October 20, 2018

Shellfish Irradiation To Reduce Food Poisoning Gets FDA Nod

The U.S. Food and Drug Administration has approved the use of ionizing radiation to kill foodborne pathogens on crustacean shellfish and extend their shelf life. The April 11 decision is in response to a food additive petition submitted by the National Fisheries Institute 13 years ago.

irradiated-symbolThe decision will allow processors of crustaceans including crab, shrimp, lobster, crayfish, and prawns use small amounts of ionizing radiation to reduce, but not eliminate, dangerous foodborne bacteria such as E.coli, Vibrio and Listeria.  The maximum permitted dose is 6.0 kiloGray.

The rule covers shellfish sold raw, frozen, shelled, dried, cooked and partially cooked. It also covers crustaceans processed with spices or a small number of other ingredients.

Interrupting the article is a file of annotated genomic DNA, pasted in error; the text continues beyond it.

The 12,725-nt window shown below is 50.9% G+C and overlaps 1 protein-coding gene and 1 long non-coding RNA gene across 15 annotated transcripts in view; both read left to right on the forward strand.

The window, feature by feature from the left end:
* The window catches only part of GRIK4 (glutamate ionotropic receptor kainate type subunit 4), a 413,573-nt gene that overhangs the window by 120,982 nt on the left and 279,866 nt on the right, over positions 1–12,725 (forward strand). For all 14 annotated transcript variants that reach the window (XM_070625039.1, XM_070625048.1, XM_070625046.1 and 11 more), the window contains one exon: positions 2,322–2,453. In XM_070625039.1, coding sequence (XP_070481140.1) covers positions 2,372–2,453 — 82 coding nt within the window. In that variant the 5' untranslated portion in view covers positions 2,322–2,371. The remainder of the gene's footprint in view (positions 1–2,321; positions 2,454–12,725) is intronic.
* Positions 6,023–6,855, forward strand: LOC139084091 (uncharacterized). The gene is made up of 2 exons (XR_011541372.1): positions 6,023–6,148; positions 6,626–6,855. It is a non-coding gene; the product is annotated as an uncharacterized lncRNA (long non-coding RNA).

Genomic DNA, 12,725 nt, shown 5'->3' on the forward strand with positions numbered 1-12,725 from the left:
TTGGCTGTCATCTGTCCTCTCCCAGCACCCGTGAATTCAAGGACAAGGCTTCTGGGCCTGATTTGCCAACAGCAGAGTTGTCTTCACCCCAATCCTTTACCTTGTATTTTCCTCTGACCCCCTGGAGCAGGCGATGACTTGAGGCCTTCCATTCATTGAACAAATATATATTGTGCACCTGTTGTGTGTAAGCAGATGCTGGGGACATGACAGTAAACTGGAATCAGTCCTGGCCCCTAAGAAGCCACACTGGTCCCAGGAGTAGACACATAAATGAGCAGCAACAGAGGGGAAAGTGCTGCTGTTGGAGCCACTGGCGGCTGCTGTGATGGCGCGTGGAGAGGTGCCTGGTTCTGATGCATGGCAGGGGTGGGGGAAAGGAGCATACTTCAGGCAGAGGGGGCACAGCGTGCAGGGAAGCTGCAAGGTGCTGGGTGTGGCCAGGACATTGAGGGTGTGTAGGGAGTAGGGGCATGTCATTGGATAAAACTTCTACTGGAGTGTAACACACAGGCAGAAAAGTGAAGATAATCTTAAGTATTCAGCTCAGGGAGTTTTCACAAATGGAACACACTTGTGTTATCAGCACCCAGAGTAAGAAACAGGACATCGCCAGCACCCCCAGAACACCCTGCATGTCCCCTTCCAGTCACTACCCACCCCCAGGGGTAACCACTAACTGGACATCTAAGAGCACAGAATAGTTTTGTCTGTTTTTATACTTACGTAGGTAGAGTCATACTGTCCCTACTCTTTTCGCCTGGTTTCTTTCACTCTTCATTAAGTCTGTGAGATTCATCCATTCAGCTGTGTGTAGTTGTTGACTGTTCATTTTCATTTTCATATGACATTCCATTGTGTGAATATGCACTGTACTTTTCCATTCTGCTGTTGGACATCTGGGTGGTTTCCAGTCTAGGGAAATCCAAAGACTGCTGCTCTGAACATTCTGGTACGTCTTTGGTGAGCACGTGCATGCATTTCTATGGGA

Irradiation has been approved for use on other foods including  poultry, meat, mollusks, iceberg lettuce, and fresh spinach. Like those foods, shellfish that have been irradiated are required to bear the international symbol for irradiation (shown at right) and carry the statement “Treated with radiation” or “Treated by irradiation” on the food label to notify consumers. For irradiated shellfish sold unpackaged, the logo and phrase must be displayed on the labeling of the bulk container. Restaurants are not required to disclose whether the shellfish they serve has been irradiated. Multi-ingredient foods are also exempt from the labeling rule.

 

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